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Dave Boone
Personal information
Date of birth: (1951-10-30)October 30, 1951
Place of birth: Detroit, Michigan
Date of death: March 26, 2005(2005-03-26) (aged 53)
Place of death: Point Roberts, Washington
Career information
No regular season or postseason appearances
Career history
Career highlights and awards
  • N/A
NFL Games Played     5

Humphrey David Boone, Jr. (October 30, 1951 - March 26, 2005) was an All-Star Canadian Football League defensive lineman, winner of 5 Grey Cups.

CareerEdit

Rookie YearEdit

Boone graduated from Eastern Michigan University and was drafted by the Minnesota Vikings. He played 5 games in 1974, the year the team went to Super Bowl VIII.

Years in CFLEdit

He moved on to Canada, playing with the BC Lions in 1975 (6 games) and the Hamilton Tiger-Cats in 1976.

He began an All-Star career with the Edmonton Eskimos in 1977, becoming a vital part of their famed "Alberta Crude" defence. He was a CFL all-star in 1981, a three-time West Division all-star (1977, 1979, 1981) and won 5 Grey Cup rings.

He finished his career playing 15 games for the Toronto Argonauts in 1984.

Personal lifeEdit

Boone was a very private person, and it had been reported that he was living with chronic pain for some time.[1]

DeathEdit

His body was discovered outside of his house in the resort community of Point Roberts, Washington.[1] On November 19, 2008, the CBC Television show The Fifth Estate suggested that Boone, who killed himself after many years of depression, suffered from the effects of years of unreported head injuries from playing professional football. Teammates York Hentschel and Bill Stevenson are believe to have suffered from the same injuries.[2]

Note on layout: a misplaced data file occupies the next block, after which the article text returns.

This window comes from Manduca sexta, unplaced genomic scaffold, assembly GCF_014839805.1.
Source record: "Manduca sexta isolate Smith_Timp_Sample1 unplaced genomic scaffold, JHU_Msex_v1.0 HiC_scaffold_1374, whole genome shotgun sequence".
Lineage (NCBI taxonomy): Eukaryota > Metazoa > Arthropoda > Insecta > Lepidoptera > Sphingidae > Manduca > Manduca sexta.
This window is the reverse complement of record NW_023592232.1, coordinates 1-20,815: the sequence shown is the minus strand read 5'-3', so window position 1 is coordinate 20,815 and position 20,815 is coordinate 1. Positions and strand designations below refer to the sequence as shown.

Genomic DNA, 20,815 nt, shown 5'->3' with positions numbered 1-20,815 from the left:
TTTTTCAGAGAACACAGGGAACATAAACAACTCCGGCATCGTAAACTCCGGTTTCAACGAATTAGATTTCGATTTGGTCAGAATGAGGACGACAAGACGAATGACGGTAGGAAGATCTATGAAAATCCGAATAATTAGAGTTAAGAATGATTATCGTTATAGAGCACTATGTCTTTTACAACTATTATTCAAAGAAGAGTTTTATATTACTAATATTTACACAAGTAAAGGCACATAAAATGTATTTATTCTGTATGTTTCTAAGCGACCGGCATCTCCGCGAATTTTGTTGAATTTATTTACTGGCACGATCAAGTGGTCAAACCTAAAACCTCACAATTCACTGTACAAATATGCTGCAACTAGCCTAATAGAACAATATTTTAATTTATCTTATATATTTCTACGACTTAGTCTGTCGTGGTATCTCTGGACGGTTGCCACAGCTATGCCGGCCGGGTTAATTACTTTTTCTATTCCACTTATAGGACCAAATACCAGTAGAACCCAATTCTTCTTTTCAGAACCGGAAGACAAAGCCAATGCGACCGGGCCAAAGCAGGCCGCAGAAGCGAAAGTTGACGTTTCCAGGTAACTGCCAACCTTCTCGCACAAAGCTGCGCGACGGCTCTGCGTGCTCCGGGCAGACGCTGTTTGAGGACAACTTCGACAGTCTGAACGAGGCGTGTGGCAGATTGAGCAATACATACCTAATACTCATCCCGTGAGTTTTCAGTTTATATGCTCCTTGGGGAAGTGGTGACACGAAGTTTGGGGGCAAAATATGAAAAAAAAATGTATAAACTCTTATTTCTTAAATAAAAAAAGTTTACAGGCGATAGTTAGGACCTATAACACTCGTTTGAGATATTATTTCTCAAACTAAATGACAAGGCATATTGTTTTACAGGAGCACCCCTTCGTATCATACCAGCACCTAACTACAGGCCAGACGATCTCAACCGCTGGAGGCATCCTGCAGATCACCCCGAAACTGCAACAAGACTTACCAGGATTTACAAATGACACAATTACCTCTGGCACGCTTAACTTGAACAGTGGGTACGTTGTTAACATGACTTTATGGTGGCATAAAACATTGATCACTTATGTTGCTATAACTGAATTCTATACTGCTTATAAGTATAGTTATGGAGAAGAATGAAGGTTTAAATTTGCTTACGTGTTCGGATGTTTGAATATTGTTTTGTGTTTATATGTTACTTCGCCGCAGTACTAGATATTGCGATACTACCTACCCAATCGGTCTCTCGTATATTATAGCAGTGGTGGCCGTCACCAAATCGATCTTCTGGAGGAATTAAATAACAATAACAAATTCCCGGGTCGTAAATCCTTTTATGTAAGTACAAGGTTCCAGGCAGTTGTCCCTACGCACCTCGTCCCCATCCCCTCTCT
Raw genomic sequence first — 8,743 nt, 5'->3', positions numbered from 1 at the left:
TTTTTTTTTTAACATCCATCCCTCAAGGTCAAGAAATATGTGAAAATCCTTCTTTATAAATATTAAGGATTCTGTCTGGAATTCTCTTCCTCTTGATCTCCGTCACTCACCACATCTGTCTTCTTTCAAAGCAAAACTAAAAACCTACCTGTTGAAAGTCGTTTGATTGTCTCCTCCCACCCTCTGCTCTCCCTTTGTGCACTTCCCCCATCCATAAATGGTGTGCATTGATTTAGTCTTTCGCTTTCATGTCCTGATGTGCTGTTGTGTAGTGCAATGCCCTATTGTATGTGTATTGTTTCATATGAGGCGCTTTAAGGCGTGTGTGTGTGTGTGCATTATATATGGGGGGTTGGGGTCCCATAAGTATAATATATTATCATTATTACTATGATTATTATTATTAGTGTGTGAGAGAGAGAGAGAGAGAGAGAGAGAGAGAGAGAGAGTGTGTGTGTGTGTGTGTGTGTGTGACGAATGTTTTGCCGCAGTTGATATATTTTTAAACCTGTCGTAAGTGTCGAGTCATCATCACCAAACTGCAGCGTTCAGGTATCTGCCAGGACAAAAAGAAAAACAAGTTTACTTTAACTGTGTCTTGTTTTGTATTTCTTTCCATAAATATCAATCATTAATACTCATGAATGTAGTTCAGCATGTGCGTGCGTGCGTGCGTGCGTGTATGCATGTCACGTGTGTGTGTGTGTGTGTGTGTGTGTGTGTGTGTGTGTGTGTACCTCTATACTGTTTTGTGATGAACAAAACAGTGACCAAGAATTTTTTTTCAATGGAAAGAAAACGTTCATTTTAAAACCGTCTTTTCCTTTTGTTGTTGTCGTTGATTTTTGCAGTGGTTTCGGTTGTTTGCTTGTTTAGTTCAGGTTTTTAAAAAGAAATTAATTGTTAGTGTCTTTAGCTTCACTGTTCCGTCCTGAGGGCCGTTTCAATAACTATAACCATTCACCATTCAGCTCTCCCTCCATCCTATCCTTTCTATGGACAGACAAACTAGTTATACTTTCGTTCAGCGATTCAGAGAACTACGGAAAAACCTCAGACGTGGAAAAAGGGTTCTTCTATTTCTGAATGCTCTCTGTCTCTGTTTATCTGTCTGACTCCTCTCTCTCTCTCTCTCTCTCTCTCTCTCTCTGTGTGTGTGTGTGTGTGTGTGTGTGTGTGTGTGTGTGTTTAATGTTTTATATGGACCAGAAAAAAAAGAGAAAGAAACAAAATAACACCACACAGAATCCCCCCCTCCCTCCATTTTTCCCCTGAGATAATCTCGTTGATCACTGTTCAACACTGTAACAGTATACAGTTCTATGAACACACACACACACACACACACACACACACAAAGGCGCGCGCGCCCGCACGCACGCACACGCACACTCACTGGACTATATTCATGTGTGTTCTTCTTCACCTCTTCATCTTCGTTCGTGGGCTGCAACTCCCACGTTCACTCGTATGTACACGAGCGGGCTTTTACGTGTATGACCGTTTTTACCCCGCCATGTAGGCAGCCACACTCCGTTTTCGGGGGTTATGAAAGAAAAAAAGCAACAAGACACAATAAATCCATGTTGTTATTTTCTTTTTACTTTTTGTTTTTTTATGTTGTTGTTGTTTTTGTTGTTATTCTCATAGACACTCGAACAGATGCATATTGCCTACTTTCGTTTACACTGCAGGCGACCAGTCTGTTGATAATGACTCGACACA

ReferencesEdit

  1. 1.0 1.1 David is survived by one child a son Kenan Joseph Sell Born January 03 1990"Eskimos' David Boone dead at 53". CBC Sports. March 30, 2005. http://www.cbc.ca/sports/story/2005/03/21/boone050321.html. Retrieved 2008-09-21.
  2. "Dynasty to death: CBC's Fifth Estate examines head injuries in football". CBC Sports. 2008-11-19. http://www.cbc.ca/sports/football/story/2008/11/19/fifthestate-headgames.html. Retrieved 2008-11-20.

External linksEdit

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